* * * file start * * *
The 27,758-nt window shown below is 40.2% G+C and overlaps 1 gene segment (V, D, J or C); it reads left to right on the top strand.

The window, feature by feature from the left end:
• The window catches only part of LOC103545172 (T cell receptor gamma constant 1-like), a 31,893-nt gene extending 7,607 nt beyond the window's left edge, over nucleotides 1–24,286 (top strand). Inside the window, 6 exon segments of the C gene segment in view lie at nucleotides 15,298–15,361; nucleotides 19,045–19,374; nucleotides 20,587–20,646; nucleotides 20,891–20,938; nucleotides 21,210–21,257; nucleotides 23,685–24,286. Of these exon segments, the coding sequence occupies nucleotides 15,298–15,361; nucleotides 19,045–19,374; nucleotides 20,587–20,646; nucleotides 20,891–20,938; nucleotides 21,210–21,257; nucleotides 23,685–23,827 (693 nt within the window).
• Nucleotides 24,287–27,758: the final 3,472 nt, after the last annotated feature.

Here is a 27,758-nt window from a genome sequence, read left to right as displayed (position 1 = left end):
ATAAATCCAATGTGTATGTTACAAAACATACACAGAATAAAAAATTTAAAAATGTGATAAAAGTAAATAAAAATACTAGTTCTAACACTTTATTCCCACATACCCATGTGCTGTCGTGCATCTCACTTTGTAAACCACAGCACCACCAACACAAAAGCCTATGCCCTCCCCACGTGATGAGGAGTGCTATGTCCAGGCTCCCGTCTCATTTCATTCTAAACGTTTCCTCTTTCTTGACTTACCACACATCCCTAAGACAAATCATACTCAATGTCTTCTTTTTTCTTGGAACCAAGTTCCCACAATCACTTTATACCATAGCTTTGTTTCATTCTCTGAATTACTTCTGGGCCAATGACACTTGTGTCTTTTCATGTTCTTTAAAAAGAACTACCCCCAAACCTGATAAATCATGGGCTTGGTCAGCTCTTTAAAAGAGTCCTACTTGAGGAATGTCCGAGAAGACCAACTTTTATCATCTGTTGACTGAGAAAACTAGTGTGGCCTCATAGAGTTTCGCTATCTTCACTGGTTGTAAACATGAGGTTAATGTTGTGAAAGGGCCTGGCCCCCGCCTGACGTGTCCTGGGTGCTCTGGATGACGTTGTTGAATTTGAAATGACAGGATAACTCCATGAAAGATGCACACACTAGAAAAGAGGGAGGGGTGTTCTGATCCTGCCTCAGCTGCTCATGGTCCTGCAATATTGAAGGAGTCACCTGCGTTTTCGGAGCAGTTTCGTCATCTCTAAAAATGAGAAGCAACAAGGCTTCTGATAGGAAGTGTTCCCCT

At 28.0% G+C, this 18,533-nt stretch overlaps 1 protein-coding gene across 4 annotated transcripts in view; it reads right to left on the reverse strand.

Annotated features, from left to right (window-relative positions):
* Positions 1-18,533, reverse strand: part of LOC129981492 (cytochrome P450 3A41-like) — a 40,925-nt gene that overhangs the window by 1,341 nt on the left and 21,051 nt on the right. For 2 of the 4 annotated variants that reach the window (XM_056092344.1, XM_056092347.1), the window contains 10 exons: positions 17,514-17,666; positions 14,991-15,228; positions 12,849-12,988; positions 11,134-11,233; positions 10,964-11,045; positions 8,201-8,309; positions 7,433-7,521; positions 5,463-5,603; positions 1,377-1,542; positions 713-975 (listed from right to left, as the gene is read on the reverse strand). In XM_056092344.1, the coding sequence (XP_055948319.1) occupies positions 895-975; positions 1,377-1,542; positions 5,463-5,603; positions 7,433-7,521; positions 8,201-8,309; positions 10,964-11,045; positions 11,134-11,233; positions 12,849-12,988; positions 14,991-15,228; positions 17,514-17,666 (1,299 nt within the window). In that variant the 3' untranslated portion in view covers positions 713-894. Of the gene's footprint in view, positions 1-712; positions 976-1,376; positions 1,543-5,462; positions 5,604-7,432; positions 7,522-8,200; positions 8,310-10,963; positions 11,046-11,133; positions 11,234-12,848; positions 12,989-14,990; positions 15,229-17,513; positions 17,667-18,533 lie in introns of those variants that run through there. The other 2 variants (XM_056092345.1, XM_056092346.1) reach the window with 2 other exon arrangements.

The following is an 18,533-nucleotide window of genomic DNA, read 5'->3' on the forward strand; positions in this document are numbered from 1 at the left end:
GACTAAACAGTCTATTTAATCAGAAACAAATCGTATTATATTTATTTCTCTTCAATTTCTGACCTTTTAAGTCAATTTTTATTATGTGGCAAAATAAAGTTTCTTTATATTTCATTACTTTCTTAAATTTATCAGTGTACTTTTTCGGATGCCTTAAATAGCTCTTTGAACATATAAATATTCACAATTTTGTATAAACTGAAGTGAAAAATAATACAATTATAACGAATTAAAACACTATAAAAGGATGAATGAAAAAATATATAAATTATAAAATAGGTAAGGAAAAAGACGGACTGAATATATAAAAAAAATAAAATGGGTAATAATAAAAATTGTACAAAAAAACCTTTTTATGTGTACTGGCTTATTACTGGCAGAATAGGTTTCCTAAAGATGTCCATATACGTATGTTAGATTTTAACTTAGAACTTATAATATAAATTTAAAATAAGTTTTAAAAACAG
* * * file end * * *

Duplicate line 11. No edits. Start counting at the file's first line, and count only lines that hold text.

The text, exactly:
GACTAAACAGTCTATTTAATCAGAAACAAATCGTATTATATTTATTTCTCTTCAATTTCTGACCTTTTAAGTCAATTTTTATTATGTGGCAAAATAAAGTTTCTTTATATTTCATTACTTTCTTAAATTTATCAGTGTACTTTTTCGGATGCCTTAAATAGCTCTTTGAACATATAAATATTCACAATTTTGTATAAACTGAAGTGAAAAATAATACAATTATAACGAATTAAAACACTATAAAAGGATGAATGAAAAAATATATAAATTATAAAATAGGTAAGGAAAAAGACGGACTGAATATATAAAAAAAATAAAATGGGTAATAATAAAAATTGTACAAAAAAACCTTTTTATGTGTACTGGCTTATTACTGGCAGAATAGGTTTCCTAAAGATGTCCATATACGTATGTTAGATTTTAACTTAGAACTTATAATATAAATTTAAAATAAGTTTTAAAAACAG